Shawbrook, a challenger bank, outsourced its loan management process to Target. Target handled tasks such as setting up direct debits, processing payments, and dealing with defaults on behalf of Shawbrook.
Target believed that its services fell under the exempt payment processing services category, but HMRC disagreed and considered them taxable. Target lost the case at every stage of litigation, including the Supreme Court.
The Supreme Court agreed with the lower courts and HMRC, stating that Target's services did not qualify for the payment exemption. The court emphasised that the exemption should be interpreted narrowly and that the services must involve the transfer of funds and the change of legal and financial situations. Target's role was limited to passing information to BACS, which did not meet the requirements for an exempt payment transaction. The court also rejected Target's argument that its services fell under the Current Account Exemption.
This decision has wider implications for businesses relying on the Payment Exemption. It clarifies that only suppliers directly involved in the legal and financial functions of a transfer or payment can qualify for the exemption.
This may make it more difficult for businesses outside the operation of clearing systems to support the exemption. The Supreme Court acknowledged that only banks and similar financial institutions are likely to benefit from the exemption, although there may be exceptions.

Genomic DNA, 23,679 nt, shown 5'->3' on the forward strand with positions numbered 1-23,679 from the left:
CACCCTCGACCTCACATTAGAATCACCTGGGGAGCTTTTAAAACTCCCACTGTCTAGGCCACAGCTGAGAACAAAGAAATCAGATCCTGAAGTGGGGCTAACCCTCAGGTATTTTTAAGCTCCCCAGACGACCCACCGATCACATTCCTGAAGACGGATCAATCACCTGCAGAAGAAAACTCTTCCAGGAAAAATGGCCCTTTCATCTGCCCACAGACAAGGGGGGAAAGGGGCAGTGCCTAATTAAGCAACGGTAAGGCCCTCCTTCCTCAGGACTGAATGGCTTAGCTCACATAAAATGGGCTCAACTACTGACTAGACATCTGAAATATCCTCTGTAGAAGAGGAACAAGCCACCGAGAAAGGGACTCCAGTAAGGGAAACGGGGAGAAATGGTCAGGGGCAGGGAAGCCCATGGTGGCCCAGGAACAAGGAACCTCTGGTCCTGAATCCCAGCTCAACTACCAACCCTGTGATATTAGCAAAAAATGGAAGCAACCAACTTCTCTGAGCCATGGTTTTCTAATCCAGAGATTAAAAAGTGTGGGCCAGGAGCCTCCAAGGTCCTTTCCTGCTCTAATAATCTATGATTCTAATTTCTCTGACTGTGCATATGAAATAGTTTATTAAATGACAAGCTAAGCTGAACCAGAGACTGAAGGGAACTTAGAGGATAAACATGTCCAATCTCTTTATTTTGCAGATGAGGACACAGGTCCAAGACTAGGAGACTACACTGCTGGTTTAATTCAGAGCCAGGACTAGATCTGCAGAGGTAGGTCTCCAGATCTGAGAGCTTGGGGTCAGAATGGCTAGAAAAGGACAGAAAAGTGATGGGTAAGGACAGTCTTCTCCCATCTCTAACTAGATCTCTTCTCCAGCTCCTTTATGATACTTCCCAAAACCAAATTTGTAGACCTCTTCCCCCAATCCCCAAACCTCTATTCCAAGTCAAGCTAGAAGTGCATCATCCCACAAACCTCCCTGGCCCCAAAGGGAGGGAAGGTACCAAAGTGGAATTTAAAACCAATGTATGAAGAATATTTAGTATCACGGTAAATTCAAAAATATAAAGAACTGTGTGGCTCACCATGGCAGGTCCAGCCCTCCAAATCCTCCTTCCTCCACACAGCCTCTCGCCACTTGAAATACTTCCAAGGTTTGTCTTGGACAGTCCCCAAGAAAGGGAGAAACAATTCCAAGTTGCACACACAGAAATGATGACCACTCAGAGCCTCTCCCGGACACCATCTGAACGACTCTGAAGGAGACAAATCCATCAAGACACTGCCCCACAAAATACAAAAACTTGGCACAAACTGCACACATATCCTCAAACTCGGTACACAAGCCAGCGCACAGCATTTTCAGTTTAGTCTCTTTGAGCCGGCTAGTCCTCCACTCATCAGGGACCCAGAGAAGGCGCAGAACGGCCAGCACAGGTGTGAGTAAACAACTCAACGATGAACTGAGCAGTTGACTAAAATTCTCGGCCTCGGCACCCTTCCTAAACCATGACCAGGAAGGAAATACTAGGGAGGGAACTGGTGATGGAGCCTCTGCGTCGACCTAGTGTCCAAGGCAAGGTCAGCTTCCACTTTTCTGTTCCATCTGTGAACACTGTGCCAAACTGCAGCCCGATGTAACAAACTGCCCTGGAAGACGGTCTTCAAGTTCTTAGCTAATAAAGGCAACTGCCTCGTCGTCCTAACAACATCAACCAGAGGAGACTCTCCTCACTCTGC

HMRC may now scrutinise other businesses relying on the Payment Exemption and challenge those that do not meet the strict conditions set by the Supreme Court.
Businesses in sectors such as merchant acquiring, payment services, in-house payments, ATM operation, and outsourced providers may be affected. It is advised that businesses review their position in light of this decision.
Overall, this Supreme Court decision provides final and binding precedent, confirming that services falling short of directly performing the legal and financial functions of a transfer or payment are not eligible for the Payment Exemption. This brings clarity to the scope of the exemption but may make it more challenging for businesses to qualify for it.
If this affects your business, please contact our VAT Director Ian Marrow .
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